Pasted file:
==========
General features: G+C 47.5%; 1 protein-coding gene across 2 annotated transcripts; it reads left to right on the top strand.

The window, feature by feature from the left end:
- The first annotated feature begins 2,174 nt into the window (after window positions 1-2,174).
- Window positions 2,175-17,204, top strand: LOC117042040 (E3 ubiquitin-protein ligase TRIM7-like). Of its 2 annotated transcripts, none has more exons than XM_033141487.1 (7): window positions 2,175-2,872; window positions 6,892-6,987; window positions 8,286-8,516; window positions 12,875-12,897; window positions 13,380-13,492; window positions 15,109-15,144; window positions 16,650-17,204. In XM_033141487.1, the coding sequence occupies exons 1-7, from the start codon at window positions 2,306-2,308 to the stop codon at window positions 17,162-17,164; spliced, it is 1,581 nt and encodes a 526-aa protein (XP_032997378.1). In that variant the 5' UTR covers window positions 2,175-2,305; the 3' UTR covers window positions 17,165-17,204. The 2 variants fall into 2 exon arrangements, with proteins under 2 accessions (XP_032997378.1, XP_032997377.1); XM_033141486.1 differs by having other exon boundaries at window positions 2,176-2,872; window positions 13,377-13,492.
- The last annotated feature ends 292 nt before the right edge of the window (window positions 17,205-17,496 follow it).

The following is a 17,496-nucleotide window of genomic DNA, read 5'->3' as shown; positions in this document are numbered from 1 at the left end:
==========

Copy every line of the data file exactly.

General features: G+C 47.5%; 1 protein-coding gene across 2 annotated transcripts; it reads left to right on the top strand.

The window, feature by feature from the left end:
- The first annotated feature begins 2,174 nt into the window (after window positions 1-2,174).
- Window positions 2,175-17,204, top strand: LOC117042040 (E3 ubiquitin-protein ligase TRIM7-like). Of its 2 annotated transcripts, none has more exons than XM_033141487.1 (7): window positions 2,175-2,872; window positions 6,892-6,987; window positions 8,286-8,516; window positions 12,875-12,897; window positions 13,380-13,492; window positions 15,109-15,144; window positions 16,650-17,204. In XM_033141487.1, the coding sequence occupies exons 1-7, from the start codon at window positions 2,306-2,308 to the stop codon at window positions 17,162-17,164; spliced, it is 1,581 nt and encodes a 526-aa protein (XP_032997378.1). In that variant the 5' UTR covers window positions 2,175-2,305; the 3' UTR covers window positions 17,165-17,204. The 2 variants fall into 2 exon arrangements, with proteins under 2 accessions (XP_032997378.1, XP_032997377.1); XM_033141486.1 differs by having other exon boundaries at window positions 2,176-2,872; window positions 13,377-13,492.
- The last annotated feature ends 292 nt before the right edge of the window (window positions 17,205-17,496 follow it).

The following is a 17,496-nucleotide window of genomic DNA, read 5'->3' as shown; positions in this document are numbered from 1 at the left end: